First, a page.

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Owens: Fort Drum must be first pick for missile placement


WATERTOWN - As the military determines the location and necessity of an East Coast missile defense site, Rep. William L. Owens, D-Plattsburgh, said it was critical for Fort Drum to be the military’s first site choice.

“I feel pretty positive Fort Drum has all the right attributes for the missile defense site,” he said. “The question is determining on a national basis: A, We need it; B, We can pay for it.”

He anticipated a Missile Defense Agency decision about both questions this spring. Even if the agency determines the site isn’t needed, Mr. Owens said, there could be a push in Congress to move ahead with the site.

“For us, the critical place is making sure Fort Drum is the location that’s selected,” he said.

Mr. Owens met with the media during a stop at his office in Watertown before an appearance in Beaver Falls. He was asked about the missile placement as Congress has put in about $20 million in funding to continue evaluting the decision. In September, the post made a five-site short list for further review, along with Camp Ethan Allen, Vt.; Camp Ravenna Joint Military Training Center, Ohio; Naval Air Station Portsmouth SERE Training Area, Maine, and Fort Custer Training Center, Mich.

The advantages for Fort Drum, Mr. Owens said, are its infastructure and facilities.

“It’s got everything; they don’t have to rebuild,” he said. “I think that’s a very important part of the Missile Defense Agency’s decision making. Can we basically install the missile facility and then really not worry too much about the rest of the infastructure? Clearly, Fort Drum fits that bill better than anybody else.”

He said the push for the post was a unified effort that included state’s congressional delegation and Gov. Andrew M. Cuomo. Maj. Gen. Stephen J. Townsend, Fort Drum and 10th Mountain Division commander, said this summer that he wanted to see the results of a military site study before giving an opinion about placing missiles.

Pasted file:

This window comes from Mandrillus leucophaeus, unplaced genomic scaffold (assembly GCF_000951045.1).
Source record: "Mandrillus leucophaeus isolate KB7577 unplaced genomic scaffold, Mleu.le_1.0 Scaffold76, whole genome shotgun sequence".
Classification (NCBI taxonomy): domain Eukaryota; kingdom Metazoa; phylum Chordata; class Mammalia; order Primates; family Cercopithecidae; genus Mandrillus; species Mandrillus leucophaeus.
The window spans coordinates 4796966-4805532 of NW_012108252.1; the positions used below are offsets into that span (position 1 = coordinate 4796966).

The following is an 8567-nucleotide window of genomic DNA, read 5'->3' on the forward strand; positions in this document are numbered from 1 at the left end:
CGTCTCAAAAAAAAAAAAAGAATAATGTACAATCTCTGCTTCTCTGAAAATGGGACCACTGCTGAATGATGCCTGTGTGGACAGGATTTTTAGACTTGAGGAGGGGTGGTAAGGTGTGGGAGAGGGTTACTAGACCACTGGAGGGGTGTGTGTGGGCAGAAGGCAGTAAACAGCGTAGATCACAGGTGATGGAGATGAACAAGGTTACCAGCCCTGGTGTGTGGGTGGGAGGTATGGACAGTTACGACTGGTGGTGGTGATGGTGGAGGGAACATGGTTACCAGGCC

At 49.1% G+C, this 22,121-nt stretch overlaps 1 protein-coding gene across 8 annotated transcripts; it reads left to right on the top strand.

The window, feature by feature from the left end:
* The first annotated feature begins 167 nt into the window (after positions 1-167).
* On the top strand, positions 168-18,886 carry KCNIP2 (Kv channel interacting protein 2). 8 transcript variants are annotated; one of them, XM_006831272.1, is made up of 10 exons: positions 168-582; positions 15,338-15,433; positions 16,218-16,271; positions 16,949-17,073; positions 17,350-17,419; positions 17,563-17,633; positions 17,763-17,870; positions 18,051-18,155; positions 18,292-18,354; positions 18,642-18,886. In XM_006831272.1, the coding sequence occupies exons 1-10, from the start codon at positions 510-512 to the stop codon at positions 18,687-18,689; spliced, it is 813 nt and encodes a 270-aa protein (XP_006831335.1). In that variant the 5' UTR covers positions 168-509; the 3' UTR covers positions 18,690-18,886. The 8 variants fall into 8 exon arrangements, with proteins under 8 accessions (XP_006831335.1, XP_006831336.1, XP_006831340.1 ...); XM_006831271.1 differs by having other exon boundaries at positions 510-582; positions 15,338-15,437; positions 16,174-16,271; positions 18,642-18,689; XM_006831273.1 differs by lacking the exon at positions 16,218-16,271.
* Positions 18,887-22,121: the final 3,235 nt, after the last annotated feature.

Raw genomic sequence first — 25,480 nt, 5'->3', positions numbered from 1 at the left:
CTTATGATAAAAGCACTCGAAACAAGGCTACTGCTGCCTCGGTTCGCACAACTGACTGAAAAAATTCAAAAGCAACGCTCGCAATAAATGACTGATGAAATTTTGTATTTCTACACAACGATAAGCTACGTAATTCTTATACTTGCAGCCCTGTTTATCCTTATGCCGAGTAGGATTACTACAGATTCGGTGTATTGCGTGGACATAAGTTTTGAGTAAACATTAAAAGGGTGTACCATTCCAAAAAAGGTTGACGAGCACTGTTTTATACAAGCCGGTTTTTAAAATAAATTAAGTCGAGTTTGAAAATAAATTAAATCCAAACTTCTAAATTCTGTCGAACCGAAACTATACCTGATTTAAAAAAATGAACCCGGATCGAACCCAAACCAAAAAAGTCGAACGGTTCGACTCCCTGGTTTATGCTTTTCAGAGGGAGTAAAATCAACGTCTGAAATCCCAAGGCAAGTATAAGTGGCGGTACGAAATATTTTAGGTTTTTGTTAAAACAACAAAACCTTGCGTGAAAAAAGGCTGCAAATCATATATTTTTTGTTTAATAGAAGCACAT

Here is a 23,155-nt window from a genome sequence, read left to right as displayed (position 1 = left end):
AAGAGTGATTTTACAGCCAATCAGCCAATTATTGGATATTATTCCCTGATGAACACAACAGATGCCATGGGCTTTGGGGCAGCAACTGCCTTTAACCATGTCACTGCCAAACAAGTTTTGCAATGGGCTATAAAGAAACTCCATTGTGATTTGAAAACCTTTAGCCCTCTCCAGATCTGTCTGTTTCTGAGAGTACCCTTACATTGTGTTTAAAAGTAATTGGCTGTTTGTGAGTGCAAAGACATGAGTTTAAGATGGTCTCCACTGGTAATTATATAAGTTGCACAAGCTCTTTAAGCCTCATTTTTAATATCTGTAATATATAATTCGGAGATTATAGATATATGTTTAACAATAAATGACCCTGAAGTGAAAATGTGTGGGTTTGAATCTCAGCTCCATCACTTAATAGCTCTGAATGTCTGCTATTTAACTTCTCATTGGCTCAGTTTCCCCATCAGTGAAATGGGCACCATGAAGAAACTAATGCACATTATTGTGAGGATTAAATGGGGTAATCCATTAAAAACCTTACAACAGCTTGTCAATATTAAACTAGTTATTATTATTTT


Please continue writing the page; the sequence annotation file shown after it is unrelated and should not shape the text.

Asked about a possible reduction of about 2,800 soldiers and civilians from fiscal years 2012 through 2017, Mr. Owens said the figure to look at was the number of troops present on post, which could limit the impact of the reduction with a drawdown of deployments around the end of 2014.

“I think we’ll see an increase in the net number of troops present,” he said.

The Fort Drum Regional Liaison Organization numbers said about 400 civilian employees will make up the reduction. Mr. Owens said that he was waiting to see how the reductions are made, and that he was hopeful a change in funding or operations could keep some workers employed.

A federal spending bill under debate in Congress would reduce sequestration budget cuts by about $30 billion over the next two fiscal years. This fall, civilian workers on post went on furlough for six days as the Pentagon sought to reduce its budget.

“The fact we’ve alleviated that, I view as a major win,” Mr. Owens said. “That would’ve have dramatic, negative impacts on soldiers and on the civilian employees.”

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